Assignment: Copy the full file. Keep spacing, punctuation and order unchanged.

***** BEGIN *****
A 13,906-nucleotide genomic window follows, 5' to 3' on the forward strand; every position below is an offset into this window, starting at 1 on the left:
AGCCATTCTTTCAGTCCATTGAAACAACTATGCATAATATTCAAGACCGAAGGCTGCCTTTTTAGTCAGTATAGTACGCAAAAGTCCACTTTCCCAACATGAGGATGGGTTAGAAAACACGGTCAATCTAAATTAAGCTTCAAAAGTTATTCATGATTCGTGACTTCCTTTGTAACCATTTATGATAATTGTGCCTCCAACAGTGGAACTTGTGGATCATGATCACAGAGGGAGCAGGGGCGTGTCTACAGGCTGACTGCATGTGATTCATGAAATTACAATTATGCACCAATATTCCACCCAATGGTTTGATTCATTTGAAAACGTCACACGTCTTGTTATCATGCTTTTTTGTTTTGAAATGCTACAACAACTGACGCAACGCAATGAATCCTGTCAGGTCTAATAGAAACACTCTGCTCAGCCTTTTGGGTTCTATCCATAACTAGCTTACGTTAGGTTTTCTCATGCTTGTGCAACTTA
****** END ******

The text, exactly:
A 13,906-nucleotide genomic window follows, 5' to 3' on the forward strand; every position below is an offset into this window, starting at 1 on the left:
AGCCATTCTTTCAGTCCATTGAAACAACTATGCATAATATTCAAGACCGAAGGCTGCCTTTTTAGTCAGTATAGTACGCAAAAGTCCACTTTCCCAACATGAGGATGGGTTAGAAAACACGGTCAATCTAAATTAAGCTTCAAAAGTTATTCATGATTCGTGACTTCCTTTGTAACCATTTATGATAATTGTGCCTCCAACAGTGGAACTTGTGGATCATGATCACAGAGGGAGCAGGGGCGTGTCTACAGGCTGACTGCATGTGATTCATGAAATTACAATTATGCACCAATATTCCACCCAATGGTTTGATTCATTTGAAAACGTCACACGTCTTGTTATCATGCTTTTTTGTTTTGAAATGCTACAACAACTGACGCAACGCAATGAATCCTGTCAGGTCTAATAGAAACACTCTGCTCAGCCTTTTGGGTTCTATCCATAACTAGCTTACGTTAGGTTTTCTCATGCTTGTGCAACTTA